Date of Award

6-1985

Degree Type

Dissertation

Degree Name

Doctor of Philosophy

Major

Botany

Major Professor

Edward E. C. Clebsch

Committee Members

Edward R. Buckner, Louis J. Gross, H. H. Shugart

Abstract

Southern Appalachian spruce-fir forest dynamics were investigated by field studies and computer simulations. Mechanisms of old-growth stand dynamics were determined in a Great Smoky Mountains spruce-fir forest (elev. 1770-1830 m). The possible effects of anthropogenic disturbances on the mature forest were investigated with a gap model adapted to upper spruce-fir zone forests.

An analysis of stand dynamics involved the study of population interactions in the context of gap phase dynamics. Tree population structure and dispersion were quantified. Regeneration requirements and canopy-understory interactions were determined. Canopy turnover was modeled using species-by-species gap phase tree replacement probabilities. Finally, a spatial gap model was developed to simulate compositional and structural dynamics of a forest stand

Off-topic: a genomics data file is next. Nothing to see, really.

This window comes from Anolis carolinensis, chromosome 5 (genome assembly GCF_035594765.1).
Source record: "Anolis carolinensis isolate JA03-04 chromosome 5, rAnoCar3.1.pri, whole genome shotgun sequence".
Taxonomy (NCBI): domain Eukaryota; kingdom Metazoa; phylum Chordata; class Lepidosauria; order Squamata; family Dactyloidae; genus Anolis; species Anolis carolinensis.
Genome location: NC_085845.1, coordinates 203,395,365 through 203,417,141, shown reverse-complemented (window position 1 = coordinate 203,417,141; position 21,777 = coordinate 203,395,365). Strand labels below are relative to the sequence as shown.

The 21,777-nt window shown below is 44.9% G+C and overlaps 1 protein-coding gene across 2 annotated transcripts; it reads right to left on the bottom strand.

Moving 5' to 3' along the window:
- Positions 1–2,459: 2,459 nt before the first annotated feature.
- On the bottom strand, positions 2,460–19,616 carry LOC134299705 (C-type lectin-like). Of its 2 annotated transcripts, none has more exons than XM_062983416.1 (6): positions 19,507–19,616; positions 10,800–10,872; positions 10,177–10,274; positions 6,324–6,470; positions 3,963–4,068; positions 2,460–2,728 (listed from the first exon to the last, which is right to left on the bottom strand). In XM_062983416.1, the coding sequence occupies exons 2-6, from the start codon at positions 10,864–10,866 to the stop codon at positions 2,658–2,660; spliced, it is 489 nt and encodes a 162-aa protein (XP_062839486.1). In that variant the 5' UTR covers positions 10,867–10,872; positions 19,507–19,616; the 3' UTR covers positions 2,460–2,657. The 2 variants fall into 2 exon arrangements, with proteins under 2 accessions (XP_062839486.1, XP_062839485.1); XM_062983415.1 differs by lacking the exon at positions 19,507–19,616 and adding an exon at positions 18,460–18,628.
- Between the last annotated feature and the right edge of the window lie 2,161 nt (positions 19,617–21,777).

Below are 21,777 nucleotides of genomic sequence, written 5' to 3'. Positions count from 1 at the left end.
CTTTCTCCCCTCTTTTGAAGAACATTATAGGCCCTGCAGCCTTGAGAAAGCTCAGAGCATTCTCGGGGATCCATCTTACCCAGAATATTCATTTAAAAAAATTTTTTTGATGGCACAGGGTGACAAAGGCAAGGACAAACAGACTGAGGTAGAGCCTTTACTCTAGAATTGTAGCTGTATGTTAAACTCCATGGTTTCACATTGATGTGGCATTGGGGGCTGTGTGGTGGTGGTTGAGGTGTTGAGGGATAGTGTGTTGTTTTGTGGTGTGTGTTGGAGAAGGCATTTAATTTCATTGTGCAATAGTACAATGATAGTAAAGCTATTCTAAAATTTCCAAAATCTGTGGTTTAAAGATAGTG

The old-growth forest is comprised of stable, all-aged spruce and fir populations. Fir is more abundant than spruce, but spruce dominates the forest because of its relatively long life span and large size. Shade tolerant spruce and fir saplings, regenerated in advance, are highly successful invaders of canopy gaps created by tree fall. Fir captures a large proportion of gaps regardless of gap maker species. It is successful because of its high regeneration and growth rates. The canopy residence time of fir, however, is relatively short. Birch and other hardwoods are maintained by gap phase regeneration resulting in occasional gap capture.

Simulated balsam woolly aphid infestation results in a spruce dominated forest. In the absence of fir, stand biomass recovery is slow and total stand density is reduced. A moderately severe spruce growth decline in the presence of an undisturbed fir population results in a fir-birch forest. In association with a fir population decline the effects of spruce growth stress are diminished. The contemporaneous decline of spruce and fir populations results in a hardwood dominated forest with low total stand biomass.

The old-growth forest is close to equilibrium composition. As a consequence of small disturbance patch size, forest composition, biomass and structure are relatively constant over a small landscape area. This degree of equilibrium is unique among spruce-fir forests of eastern North America.

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